Born Stranger prepare for KOKO show and ready debut LP
After teasing fans with the track Fire & The Flame last month, electronic pop duo Born Stranger are gearing up for their live debut after spending the last 12 months working on their first album.
The project of Northampton singer songwriter David Maddox-Jones and co-producer Raife Hacking, Born Stranger is a continuing departure from the former’s largely alternative background, heading firmly into pop territory.
Songs which will eventually feature on Somewhere Between Hope And Fear are a dark hearted take on the genre and influenced by some the best British pop’s most influential names from across decades.
For the record which was written in Northampton, Devon and London, the pair teamed up with Yoad Nevo (Sia, Goldfrapp, Pet Shop Boys).
“Me and Raife had already written an album but we weren’t really that happy with it,” explains Maddox-Jones.
“I sent an album sampler in January last year to the manager Kwame Kwaten and he got back to me straight away explaining that we needed to up the production.
“He sent it to Yoad who mixed a couple of tracks. We loved what he added and we went for a meeting with him and he wanted to do an album.”
Nevo had been working on the music for Circus Soleil in Spain and after finishing that, joined up with Maddox-Jones and Raife to work on the record.
“We started properly in August last year,” Maddox-Jones explains.
“Me and Raife were doing writing sessions in Billy Lockett’s cellar and we ended up writing about 10 tracks for the album.
“We were going to London every week and we’d come back with an idea, get working on in and send over a demo. It was an exciting process and happened really quite quickly.”
Born Stranger are managed by Claire Coulton and Kwaten who work together under the name Ferocious Talent.
The 15 tracks Born Stranger currently have finished will likely be whittled down to about a dozen for the album.
With a strong polished pop sound throughout, Maddox-Jones explained it was a priority to make sure there is absolutely no “dead space” on the album.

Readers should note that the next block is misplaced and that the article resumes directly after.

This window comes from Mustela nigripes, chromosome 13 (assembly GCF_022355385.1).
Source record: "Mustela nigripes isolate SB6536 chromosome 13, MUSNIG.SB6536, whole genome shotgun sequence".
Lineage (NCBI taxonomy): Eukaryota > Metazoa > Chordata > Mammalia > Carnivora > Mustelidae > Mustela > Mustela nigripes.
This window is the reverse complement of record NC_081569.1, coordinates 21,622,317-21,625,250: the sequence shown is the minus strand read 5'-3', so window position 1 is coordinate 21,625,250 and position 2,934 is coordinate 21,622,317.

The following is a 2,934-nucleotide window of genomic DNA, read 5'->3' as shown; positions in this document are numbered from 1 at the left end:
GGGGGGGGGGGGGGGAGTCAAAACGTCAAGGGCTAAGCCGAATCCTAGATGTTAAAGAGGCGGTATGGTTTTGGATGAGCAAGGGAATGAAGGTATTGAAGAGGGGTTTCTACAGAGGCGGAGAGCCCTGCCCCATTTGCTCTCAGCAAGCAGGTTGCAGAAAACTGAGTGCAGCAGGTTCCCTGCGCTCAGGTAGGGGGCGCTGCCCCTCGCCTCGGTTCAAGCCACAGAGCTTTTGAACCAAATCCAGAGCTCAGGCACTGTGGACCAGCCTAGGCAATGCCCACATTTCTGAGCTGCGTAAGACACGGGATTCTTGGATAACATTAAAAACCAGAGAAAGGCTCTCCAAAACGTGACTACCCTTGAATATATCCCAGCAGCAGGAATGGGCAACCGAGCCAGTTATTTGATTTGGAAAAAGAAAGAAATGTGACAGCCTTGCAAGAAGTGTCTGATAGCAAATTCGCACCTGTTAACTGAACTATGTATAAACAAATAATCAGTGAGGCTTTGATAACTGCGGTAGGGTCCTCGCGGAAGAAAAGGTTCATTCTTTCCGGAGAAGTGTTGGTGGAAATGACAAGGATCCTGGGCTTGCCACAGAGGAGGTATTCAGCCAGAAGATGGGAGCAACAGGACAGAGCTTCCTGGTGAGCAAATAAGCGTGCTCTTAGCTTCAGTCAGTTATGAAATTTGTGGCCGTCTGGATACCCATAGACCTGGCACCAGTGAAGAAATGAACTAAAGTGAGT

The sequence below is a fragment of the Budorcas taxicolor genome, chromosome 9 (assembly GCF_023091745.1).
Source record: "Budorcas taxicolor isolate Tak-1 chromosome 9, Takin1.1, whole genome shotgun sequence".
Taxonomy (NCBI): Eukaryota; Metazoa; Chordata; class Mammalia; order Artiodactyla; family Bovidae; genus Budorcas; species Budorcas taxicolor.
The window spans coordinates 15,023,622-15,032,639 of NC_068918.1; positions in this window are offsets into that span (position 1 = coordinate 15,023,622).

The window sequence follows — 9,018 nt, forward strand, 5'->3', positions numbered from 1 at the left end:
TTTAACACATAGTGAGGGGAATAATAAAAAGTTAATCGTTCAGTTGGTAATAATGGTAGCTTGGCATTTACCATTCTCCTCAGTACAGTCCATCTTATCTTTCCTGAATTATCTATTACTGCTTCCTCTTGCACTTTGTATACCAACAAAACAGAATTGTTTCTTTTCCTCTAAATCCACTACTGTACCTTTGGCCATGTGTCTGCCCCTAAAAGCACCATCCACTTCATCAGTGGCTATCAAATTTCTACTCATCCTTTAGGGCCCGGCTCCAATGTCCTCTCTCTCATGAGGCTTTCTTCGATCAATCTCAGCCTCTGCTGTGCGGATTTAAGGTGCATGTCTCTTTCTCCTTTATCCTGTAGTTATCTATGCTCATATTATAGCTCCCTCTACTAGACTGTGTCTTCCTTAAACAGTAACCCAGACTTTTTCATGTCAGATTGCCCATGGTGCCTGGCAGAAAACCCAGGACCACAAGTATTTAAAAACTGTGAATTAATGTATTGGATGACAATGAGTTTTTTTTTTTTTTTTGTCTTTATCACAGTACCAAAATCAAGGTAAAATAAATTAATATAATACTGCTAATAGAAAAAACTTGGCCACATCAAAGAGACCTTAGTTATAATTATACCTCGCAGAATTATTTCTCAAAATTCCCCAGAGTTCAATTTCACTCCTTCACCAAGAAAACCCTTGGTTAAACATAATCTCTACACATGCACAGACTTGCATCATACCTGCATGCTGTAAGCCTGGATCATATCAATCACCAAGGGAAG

“Before I met Yoad, I used to think to make a chorus bigger, you had to add more things, more layers, but I realised that isn’t always how it works,” he explains.
“The first track, Fire & The Flame, is one of the first songs we wrote and it feels like a great introduction.
“I wrote it with Peter Marchant and even as a demo, it sounded really good.
“It has a nostalgic kinda feel to it, when you realise you and your childhood sweetheart have grown apart. Not in a sad way, but more the realisation of two people growing apart.
“Too Close was about when I was single last year and is about meeting someone who doesn’t want to let you in.
“I found that period was quite a creative time. I find a lot of good songs come from when you’re on edge and uncomfortable.”
As well as having worked with Marchant, Maddox-Jones has been working with writing partner Roby Kenna on tracks for the album.
Many of the songs started as a conversation between the pair, with Maddox-Jones explaining Kenna helped him take what was going on in his life and work it into songs.
He added: “We got to know each from our hum drum lives,” he explains, “And Roby has really helped get the best out of me.”
Fire & The Flame was revealed exclusively via The Independent, with Maddox-Jones saying he’s been delighted with the reaction.
“We were a non-entity until we had something in the public eye,” he says, “And the plan is to hopefully have another track out soon and build the story.
“This is the most ‘pop’ thing I’ve done. I’ve always written pop songs, it’s just the way they are dressed up that has evolved.
“It’s hard to sit on some of the tracks we’ve got – especially as I don’t think we’ve put out our best material yet.”
Born Stranger will be making their live debut at the KOKO in London at the end of September.
While Maddox-Jones admits the pair are eager to start playing live, he adds having an album of music was a priority.
“With pop music, it’s all about the songs. Pop is a genre which is all about the ‘now’,” he says.
“It’s all well and good playing loads of gigs but for us, we knew we wanted a killer album and it’s taken us this long to get it right.
“We’ve recently started rehearsals. Live, there’s going to be a few more of us, an electronic drum kit and a guitar and bass. I want our shows to be quite visual but most importantly, sound amazing.
“I don’t think there’s any shame in wanting to have something sound amazing live.
“People want a show. We want to make people feel something and get excited, it doesn’t matter how it’s done live.
“People’s ears are spoilt now-a-days and there’s no shame in elements of pop which have to be done with backing tracks.
“I certainly feel with this album we’ve got a worldwide sound. There’s big plans. I’m ambitious and want to take Born Stranger to play in the likes of Europe and America.
“Saying that, I’m happy every time I know we have new people listening and liking what they hear.”
Born Stranger will join April Towers at Club NME at the KOKO in London on Friday, September 30.
Tickets are available via http://bit.ly/BSKOKO.
For more information, visit www.facebook.com/BornStrangers